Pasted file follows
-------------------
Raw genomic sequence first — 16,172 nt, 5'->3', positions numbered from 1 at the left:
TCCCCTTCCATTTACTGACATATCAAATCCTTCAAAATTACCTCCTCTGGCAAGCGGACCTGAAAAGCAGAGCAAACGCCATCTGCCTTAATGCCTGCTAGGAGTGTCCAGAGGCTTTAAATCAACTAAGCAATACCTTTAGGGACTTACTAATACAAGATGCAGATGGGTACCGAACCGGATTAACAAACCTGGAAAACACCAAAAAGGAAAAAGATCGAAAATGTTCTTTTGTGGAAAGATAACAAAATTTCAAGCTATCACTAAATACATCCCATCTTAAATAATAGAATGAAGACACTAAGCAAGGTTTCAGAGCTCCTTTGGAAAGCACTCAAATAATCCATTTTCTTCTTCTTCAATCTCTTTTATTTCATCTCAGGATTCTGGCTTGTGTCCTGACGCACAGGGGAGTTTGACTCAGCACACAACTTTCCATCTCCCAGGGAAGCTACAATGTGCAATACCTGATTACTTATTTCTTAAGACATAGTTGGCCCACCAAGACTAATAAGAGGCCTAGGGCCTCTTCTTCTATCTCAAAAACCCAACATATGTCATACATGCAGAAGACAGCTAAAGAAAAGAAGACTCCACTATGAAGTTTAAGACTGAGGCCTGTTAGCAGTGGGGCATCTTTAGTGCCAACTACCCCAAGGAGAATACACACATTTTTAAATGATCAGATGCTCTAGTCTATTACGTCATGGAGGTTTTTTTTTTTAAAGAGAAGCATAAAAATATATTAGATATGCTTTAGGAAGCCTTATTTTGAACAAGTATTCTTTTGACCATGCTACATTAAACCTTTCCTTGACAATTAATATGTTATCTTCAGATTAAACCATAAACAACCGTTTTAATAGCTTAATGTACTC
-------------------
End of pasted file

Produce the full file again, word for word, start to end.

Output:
Raw genomic sequence first — 16,172 nt, 5'->3', positions numbered from 1 at the left:
TCCCCTTCCATTTACTGACATATCAAATCCTTCAAAATTACCTCCTCTGGCAAGCGGACCTGAAAAGCAGAGCAAACGCCATCTGCCTTAATGCCTGCTAGGAGTGTCCAGAGGCTTTAAATCAACTAAGCAATACCTTTAGGGACTTACTAATACAAGATGCAGATGGGTACCGAACCGGATTAACAAACCTGGAAAACACCAAAAAGGAAAAAGATCGAAAATGTTCTTTTGTGGAAAGATAACAAAATTTCAAGCTATCACTAAATACATCCCATCTTAAATAATAGAATGAAGACACTAAGCAAGGTTTCAGAGCTCCTTTGGAAAGCACTCAAATAATCCATTTTCTTCTTCTTCAATCTCTTTTATTTCATCTCAGGATTCTGGCTTGTGTCCTGACGCACAGGGGAGTTTGACTCAGCACACAACTTTCCATCTCCCAGGGAAGCTACAATGTGCAATACCTGATTACTTATTTCTTAAGACATAGTTGGCCCACCAAGACTAATAAGAGGCCTAGGGCCTCTTCTTCTATCTCAAAAACCCAACATATGTCATACATGCAGAAGACAGCTAAAGAAAAGAAGACTCCACTATGAAGTTTAAGACTGAGGCCTGTTAGCAGTGGGGCATCTTTAGTGCCAACTACCCCAAGGAGAATACACACATTTTTAAATGATCAGATGCTCTAGTCTATTACGTCATGGAGGTTTTTTTTTTTAAAGAGAAGCATAAAAATATATTAGATATGCTTTAGGAAGCCTTATTTTGAACAAGTATTCTTTTGACCATGCTACATTAAACCTTTCCTTGACAATTAATATGTTATCTTCAGATTAAACCATAAACAACCGTTTTAATAGCTTAATGTACTC